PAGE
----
>
    > Annotations are METAprogramming. They're handled outside the code that is annotated. By other code.
    >
    > You don't retrieve the annotations inside the method. You get other behavior, like automagically
    > having a connection to the correct table element. SO THAT YOU DON'T HAVE TO RETRIEVE IT.
    > That's the whole point of having the annotation. If you want to retrieve the value, don't use annotations.
    >
    > Or with @NonNull you might get compiler-time explosion over a possibility that the variable could be
    > null, or a runtime error if it is without having to explicitly code for it. Again, the point is you do the
    > annotation so the code inside the method doesn't have to deal with it.
    >
    > Use annotations correctly and your question vanishes. Your assertion that annotations only apply to
    > types is already wrong.


    Maybe you should read the context.

    I answered a question whether annotations could solve a specific problem.

    For annotations to solve that problem they would need to be applied
    to instances similar to how it can be done for types.

    All the stuff you list are utterly irrelevant for the question asked.

    Arne
     
    Arne Vajhøj, Feb 9, 2013
    #12
  13. On 02/08/2013 09:36 PM, Arne Vajhøj wrote:
    [ SNIP ]

    >
    > Maybe you should read the context.
    >
    > I answered a question whether annotations could solve a specific problem.
    >
    > For annotations to solve that problem they would need to be applied
    > to instances similar to how it can be done for types.
    >
    > All the stuff you list are utterly irrelevant for the question asked.
    >
    > Arne
    >

    I think the best bet here is to wait for JDK 8. JEP 118, which appears
    to still be in play, is for exactly this.

    I just now tried this out with the latest build, and it looks like they
    are working on it. You can get a list of parameters on a Method, as
    instances of class java.lang.reflect.Parameter, and there is a method
    getName() in the Parameter class.

    Unfortunately right now it still prints out values like 'arg0' and
    'arg1', regardless of the actual names, but the idea is there.

    AHS
     
    Arved Sandstrom, Feb 9, 2013
    #13
  14. Roedy Green

    Roedy Green Guest

    On Fri, 8 Feb 2013 16:10:48 -0800 (PST), Lew <>
    wrote, quoted or indirectly quoted someone who said :

    >
    >What do you mean by "amanuensis"?


    see http://mindprod.com/jgloss/amanuensis.html




    --
    Roedy Green Canadian Mind Products http://mindprod.com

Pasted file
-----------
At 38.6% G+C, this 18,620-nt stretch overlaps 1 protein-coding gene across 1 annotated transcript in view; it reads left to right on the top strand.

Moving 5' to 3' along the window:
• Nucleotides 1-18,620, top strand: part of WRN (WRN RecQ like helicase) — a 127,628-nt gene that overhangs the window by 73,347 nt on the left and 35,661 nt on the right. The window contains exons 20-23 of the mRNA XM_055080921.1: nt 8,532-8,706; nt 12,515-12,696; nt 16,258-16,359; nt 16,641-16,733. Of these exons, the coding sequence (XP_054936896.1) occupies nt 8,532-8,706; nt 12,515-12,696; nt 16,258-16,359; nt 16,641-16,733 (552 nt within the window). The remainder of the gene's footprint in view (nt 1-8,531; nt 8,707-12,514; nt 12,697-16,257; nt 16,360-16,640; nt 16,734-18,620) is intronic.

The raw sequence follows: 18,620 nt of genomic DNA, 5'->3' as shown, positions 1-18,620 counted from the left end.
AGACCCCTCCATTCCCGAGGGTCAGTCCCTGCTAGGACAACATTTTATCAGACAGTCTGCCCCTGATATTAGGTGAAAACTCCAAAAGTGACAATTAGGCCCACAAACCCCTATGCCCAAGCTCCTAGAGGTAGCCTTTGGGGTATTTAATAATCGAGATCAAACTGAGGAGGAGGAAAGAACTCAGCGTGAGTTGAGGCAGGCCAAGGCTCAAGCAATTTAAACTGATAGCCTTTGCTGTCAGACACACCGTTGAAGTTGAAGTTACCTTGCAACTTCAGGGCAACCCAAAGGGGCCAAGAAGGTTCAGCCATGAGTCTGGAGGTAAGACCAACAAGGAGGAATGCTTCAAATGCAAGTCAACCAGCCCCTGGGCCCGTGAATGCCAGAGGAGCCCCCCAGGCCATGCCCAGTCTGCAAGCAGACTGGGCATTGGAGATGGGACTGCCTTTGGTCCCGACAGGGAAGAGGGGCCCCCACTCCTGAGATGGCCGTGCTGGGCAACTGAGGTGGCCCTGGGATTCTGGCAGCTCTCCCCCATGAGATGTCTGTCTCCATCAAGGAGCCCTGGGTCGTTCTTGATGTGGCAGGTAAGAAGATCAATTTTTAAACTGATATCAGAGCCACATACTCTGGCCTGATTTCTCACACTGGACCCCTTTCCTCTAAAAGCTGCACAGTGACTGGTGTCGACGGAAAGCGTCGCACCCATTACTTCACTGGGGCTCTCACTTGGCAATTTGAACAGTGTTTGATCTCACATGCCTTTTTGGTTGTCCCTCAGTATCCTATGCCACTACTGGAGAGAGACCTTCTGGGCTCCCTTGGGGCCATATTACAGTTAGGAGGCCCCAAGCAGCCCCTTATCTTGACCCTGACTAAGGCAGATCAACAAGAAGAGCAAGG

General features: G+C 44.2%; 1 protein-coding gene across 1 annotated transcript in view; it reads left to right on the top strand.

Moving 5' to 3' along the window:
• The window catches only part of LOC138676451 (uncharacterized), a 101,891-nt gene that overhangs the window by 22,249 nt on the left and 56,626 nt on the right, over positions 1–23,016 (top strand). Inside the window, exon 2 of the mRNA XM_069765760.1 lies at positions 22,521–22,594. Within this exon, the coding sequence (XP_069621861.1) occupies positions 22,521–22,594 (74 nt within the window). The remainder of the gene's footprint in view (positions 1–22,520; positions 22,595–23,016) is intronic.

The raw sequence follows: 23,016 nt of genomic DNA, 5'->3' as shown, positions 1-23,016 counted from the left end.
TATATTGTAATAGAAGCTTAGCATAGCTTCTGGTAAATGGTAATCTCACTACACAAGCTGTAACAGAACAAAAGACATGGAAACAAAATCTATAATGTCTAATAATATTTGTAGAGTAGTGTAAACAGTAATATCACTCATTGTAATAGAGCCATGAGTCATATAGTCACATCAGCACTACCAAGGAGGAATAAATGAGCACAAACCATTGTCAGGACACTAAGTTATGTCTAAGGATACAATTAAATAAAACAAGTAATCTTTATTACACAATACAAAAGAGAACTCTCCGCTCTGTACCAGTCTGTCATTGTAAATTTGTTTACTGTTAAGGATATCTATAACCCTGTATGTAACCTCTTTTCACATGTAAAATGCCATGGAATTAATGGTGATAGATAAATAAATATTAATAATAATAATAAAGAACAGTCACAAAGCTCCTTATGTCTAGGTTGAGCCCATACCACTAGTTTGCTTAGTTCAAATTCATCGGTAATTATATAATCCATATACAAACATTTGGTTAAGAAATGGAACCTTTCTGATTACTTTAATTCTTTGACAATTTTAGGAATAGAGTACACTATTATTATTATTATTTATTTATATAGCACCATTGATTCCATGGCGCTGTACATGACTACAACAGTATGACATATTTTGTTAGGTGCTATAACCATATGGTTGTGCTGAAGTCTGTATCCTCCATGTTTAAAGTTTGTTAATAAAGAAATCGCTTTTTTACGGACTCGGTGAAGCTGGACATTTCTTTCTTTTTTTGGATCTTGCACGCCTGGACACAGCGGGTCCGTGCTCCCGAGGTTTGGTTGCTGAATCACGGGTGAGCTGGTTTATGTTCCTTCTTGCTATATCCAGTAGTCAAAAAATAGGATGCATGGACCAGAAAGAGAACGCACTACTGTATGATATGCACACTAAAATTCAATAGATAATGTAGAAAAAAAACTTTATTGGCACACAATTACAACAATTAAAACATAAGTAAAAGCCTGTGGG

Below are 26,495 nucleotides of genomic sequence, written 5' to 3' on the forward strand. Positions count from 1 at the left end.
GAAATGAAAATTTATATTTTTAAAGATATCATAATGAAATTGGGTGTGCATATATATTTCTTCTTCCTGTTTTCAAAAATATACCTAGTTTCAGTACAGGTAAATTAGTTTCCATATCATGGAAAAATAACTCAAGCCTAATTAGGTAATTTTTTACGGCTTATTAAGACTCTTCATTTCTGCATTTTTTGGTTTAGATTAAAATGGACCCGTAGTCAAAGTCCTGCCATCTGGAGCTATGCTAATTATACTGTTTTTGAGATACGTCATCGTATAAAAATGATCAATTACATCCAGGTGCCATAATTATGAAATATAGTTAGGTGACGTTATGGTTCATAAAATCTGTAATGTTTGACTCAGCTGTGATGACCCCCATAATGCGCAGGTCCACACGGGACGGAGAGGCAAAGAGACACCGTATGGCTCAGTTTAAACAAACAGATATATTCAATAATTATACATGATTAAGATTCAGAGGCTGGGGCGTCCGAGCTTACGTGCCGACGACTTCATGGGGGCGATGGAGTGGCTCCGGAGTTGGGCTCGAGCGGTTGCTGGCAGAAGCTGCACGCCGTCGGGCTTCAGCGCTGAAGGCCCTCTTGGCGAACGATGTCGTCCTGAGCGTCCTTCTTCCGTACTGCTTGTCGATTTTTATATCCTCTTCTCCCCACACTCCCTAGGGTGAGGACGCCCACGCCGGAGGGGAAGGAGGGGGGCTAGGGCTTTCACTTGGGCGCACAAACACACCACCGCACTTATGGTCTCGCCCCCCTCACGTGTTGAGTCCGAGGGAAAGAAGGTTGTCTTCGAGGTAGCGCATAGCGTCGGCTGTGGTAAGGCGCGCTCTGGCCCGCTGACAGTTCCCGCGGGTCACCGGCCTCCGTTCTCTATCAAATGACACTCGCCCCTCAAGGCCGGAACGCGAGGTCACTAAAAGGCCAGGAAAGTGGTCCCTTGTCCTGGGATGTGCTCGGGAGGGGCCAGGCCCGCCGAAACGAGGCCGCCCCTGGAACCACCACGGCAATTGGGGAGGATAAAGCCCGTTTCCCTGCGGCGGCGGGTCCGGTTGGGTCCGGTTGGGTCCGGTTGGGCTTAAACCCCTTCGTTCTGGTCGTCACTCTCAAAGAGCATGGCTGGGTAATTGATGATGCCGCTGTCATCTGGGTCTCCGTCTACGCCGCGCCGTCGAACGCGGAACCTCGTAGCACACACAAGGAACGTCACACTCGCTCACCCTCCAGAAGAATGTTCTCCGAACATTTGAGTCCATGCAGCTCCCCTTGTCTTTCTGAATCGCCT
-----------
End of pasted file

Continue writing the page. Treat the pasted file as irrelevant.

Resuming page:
The first 90% of the code accounts for the first 90% of the development time.
    The remaining 10% of the code accounts for the other 90% of the development
    time.
    ~ Tom Cargill Ninety-ninety Law
     
    Roedy Green, Feb 9, 2013
    #14
  15. Roedy Green

    Roedy Green Guest

    On Fri, 08 Feb 2013 14:21:50 -0800, Roedy Green
    <> wrote, quoted or indirectly quoted
    someone who said :

    >In the olden days PL/I has a output mechanism called PUT DATA


    I have written this up as a beginner student project at

    http://mindprod/project/putdata.html
    --
    Roedy Green Canadian Mind Products http://mindprod.com
    The first 90% of the code accounts for the first 90% of the development time.
    The remaining 10% of the code accounts for the other 90% of the development
    time.
    ~ Tom Cargill Ninety-ninety Law
     
    Roedy Green, Feb 9, 2013
    #15
  16. Roedy Green

    Arne Vajhøj Guest

    On 2/9/2013 6:49 PM, Roedy Green wrote:
    > On Fri, 08 Feb 2013 14:21:50 -0800, Roedy Green
    > <> wrote, quoted or indirectly quoted
    > someone who said :
    >> In the olden days PL/I has a output mechanism called PUT DATA

    >
    > I have written this up as a beginner student project at
    >
    > http://mindprod/project/putdata.html


    Today the feature is probably more common seen in C/C++.

    With something like:

    #define PRINTD(x) printf("%s=%d\n", #x, x)
    #define PRINTS(x) printf("%s=%s\n", #x, x)

    Arne

    PS: I know that I can do:

    #define PRINTD(x) printf(#x "=%d\n", x)
    #define PRINTS(x) printf(#x "=%s\n", x)

    but it just doesn't seem as readable to me.
     
    Arne Vajhøj, Feb 10, 2013
    #16